• How to regulate better in transport… in four ‘easy’ steps

    Better regulation. Who would not want to win this most elusive of prizes for the art of governing? As far back as 2002 (at least, that’s as far as our memory goes back) the Commission has been saying it does. You can argue over whether it has been sincere. At least this Commission has been honest; Juncker himself settled the debate by declaring it’s about less regulation. How naive we were to think it was about quality not quantity.

    But as the saying goes, attack is the best form of defense. So here comes our four-point proposal for how to regulate better in general, based on our ever-expanding experience in the field.

    First: make sure you follow primary political legislation through with appropriate implementing law. How many times have we seen lofty objectives in primary law not being met because the industries concerned managed to bend implementing rules to their advantage? If this sounds vague, it is the reason that new diesel cars still pollute our air so badly even though the official standards say they should be completely clean by now. It is also the reason that you can’t trust the fuel economy sticker on new cars any more; in reality they now burn 40% more fuel than the sticker says, up from 10% a decade ago.

    Second: make sure this implementing law is written by actual experts assisted by high-quality analytical input, instead of in rooms full of industry lobbyists united in so-called ‘editing boards’ or ‘expert groups’ that have no interest whatsoever in quick progress or high-quality law.

    Third, make sure you shift from directives to regulations wherever possible. Directives require 28 national transpositions, implementations, and enforcements. A lot of work, and a lot of fragmentation of the internal market. EU transport fuels policy has three directives: the renewable energy directive, fuel quality directive, and a directive on the deployment of alternative fuels infrastructure. In total 28 x 3 = 84 different national laws, and it is fair to say the impact is lower than you would normally expect from 84 laws. I am sure many elements from these directives could be neatly transferred into one ‘clean fuels regulation’, which directly regulates energy suppliers in transport instead of regulating them indirectly through 28 capitals.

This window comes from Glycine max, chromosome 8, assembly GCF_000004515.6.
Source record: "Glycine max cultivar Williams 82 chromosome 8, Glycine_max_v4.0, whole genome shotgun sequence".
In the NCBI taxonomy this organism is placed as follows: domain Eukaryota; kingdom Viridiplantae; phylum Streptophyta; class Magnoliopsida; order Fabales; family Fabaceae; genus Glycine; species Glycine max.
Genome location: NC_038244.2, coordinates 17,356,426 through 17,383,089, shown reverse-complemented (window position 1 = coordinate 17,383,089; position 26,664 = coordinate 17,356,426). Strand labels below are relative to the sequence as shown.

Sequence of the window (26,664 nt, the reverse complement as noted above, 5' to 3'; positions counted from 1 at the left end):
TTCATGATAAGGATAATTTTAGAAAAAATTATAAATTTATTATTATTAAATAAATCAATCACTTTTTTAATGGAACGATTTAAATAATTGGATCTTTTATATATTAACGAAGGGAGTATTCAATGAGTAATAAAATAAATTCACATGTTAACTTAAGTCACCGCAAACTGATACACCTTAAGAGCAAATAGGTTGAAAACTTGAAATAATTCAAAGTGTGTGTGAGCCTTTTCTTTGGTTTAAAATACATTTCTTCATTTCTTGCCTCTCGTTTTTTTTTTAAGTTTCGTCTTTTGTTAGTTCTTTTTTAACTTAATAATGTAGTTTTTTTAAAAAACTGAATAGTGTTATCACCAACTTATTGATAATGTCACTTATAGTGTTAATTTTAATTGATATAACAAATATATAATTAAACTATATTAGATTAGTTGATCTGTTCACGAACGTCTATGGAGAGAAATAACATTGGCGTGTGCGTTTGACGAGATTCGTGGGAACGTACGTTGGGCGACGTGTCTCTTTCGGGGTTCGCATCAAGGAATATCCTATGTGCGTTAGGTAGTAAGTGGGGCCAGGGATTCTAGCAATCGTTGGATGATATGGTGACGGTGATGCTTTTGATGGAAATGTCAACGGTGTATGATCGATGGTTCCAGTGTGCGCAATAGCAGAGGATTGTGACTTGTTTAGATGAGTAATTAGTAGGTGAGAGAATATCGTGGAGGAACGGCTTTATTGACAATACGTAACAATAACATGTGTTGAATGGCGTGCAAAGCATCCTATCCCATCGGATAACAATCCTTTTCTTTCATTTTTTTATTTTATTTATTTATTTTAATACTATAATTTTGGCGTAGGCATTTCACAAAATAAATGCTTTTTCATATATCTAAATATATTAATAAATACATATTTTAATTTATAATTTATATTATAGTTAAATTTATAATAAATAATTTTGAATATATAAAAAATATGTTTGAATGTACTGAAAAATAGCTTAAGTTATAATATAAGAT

Fourth, make sure you combine, in one package, targets and the tools to reach them. Example: we will see a proposal for the so-called ‘effort sharing’ of climate and energy targets in the first half of 2016 – this is where Europe’s 40% reduction target for greenhouse gas emissions will be sliced up between member states. This proposal should be accompanied by as many proposals as possible to actually help member states to achieve their targets. For example, through new efficiency standards for cars, vans and trucks as well as a road-pricing proposal.

    Yes, all this takes new resources and competences at EU level. But you either want to win this most elusive prize for governing, or you don’t.